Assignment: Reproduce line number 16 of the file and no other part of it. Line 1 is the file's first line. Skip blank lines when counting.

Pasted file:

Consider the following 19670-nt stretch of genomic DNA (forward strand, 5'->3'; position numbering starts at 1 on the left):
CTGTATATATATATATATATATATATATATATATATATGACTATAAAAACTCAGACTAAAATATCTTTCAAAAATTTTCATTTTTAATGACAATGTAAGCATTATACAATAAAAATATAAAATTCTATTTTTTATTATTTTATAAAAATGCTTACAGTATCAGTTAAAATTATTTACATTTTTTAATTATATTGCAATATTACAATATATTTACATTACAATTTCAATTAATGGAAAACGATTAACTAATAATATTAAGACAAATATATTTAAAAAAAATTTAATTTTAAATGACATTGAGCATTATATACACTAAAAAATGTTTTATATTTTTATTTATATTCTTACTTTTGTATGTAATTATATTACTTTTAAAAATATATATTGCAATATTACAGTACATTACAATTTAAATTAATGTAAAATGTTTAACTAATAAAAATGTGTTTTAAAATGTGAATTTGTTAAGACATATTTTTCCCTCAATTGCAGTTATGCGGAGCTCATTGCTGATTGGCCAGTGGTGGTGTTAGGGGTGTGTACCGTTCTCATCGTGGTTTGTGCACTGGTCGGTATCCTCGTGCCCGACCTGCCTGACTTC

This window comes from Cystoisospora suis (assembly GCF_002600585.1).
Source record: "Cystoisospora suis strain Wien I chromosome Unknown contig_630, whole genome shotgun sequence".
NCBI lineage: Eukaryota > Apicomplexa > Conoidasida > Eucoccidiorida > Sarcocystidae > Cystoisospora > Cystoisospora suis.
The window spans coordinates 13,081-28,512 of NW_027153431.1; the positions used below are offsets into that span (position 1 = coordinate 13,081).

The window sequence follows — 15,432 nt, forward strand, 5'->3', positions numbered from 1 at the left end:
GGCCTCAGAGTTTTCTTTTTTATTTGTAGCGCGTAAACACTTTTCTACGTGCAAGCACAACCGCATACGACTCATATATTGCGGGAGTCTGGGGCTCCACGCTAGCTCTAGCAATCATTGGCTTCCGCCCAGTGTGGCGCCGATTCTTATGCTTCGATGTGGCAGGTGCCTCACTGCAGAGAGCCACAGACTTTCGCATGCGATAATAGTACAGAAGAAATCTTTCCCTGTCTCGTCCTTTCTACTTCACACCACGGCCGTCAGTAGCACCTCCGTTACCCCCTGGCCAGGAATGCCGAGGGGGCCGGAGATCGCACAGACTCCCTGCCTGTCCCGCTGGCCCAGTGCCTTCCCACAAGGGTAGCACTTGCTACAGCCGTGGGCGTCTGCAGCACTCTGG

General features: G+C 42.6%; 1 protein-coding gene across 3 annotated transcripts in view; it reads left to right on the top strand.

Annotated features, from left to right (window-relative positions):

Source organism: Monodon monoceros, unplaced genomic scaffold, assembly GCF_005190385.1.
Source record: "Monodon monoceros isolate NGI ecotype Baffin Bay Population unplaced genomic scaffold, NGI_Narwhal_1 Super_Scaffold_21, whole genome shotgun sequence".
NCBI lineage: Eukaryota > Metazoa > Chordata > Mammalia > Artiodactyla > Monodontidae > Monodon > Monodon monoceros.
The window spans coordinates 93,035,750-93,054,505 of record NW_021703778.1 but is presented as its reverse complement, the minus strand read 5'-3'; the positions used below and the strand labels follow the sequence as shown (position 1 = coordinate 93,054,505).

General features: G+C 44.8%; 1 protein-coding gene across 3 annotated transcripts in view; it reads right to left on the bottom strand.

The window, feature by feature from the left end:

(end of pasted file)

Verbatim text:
The window, feature by feature from the left end: